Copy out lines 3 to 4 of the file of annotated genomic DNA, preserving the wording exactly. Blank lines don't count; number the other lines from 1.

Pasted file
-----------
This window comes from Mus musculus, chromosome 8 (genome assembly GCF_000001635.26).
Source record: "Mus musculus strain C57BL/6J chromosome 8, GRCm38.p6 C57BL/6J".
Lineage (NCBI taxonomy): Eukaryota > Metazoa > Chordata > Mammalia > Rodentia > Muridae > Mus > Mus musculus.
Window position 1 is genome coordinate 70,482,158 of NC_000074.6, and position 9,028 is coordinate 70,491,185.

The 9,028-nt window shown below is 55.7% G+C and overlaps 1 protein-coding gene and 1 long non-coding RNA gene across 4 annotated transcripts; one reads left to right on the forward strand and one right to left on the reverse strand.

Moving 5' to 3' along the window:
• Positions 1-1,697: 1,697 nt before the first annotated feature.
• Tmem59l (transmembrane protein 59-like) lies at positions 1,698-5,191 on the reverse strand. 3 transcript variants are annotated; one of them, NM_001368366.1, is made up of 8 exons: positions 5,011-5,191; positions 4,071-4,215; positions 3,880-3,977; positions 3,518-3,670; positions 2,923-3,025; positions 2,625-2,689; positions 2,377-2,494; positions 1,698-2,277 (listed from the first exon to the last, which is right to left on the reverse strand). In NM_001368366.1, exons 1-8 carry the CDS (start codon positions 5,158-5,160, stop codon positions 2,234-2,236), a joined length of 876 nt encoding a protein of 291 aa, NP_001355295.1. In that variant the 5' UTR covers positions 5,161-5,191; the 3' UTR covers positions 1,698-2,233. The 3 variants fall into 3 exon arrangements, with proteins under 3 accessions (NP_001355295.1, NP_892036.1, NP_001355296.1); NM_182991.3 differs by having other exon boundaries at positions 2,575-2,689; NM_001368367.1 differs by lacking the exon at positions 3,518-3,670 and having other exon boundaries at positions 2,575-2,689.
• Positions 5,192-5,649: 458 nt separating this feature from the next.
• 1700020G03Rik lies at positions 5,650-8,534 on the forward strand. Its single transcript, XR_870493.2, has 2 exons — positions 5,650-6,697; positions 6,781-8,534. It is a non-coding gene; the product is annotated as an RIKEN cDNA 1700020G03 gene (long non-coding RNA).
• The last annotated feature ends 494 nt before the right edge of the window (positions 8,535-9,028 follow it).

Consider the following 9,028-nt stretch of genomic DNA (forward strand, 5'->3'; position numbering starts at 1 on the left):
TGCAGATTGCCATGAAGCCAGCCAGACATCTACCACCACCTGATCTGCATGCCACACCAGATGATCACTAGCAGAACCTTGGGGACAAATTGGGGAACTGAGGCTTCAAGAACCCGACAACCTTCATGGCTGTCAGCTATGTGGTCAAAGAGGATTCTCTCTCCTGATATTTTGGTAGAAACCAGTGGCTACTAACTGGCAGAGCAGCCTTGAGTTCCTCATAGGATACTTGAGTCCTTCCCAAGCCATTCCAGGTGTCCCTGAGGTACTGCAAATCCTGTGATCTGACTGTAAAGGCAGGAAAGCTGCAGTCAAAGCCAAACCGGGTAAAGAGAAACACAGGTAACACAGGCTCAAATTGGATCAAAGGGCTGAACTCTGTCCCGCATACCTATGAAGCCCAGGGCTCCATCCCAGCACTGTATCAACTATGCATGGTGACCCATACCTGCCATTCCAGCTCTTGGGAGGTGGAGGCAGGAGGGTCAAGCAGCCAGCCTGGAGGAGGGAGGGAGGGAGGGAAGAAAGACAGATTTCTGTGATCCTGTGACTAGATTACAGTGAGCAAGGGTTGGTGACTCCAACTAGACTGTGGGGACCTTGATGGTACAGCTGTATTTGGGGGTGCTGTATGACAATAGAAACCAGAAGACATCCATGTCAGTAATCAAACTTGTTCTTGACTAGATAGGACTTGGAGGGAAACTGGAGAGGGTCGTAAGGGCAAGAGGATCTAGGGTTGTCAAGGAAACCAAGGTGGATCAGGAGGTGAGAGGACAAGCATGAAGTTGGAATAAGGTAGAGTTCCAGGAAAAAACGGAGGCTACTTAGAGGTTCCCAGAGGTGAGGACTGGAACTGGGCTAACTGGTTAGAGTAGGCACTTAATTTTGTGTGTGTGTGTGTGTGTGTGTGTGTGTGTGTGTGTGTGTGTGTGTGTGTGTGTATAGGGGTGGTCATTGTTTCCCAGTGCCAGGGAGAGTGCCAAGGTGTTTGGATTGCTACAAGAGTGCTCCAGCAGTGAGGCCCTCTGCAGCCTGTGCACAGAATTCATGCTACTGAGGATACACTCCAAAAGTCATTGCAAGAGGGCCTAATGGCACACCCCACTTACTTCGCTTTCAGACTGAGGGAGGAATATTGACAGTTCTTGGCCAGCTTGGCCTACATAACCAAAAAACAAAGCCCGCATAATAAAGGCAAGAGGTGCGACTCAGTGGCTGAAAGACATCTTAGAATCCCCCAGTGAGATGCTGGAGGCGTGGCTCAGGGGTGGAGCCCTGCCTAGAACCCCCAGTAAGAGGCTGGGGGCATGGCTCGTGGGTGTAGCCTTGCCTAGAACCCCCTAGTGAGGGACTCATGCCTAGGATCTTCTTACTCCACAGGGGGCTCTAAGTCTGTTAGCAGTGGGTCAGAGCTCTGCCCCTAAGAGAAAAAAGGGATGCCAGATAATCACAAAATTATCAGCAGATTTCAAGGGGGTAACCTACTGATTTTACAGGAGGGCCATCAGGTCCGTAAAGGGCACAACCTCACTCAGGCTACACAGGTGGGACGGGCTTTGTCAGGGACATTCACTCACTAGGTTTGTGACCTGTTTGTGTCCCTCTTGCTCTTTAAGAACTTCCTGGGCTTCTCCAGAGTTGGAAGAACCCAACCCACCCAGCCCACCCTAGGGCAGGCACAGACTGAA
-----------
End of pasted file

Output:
Lineage (NCBI taxonomy): Eukaryota > Metazoa > Chordata > Mammalia > Rodentia > Muridae > Mus > Mus musculus.
Window position 1 is genome coordinate 70,482,158 of NC_000074.6, and position 9,028 is coordinate 70,491,185.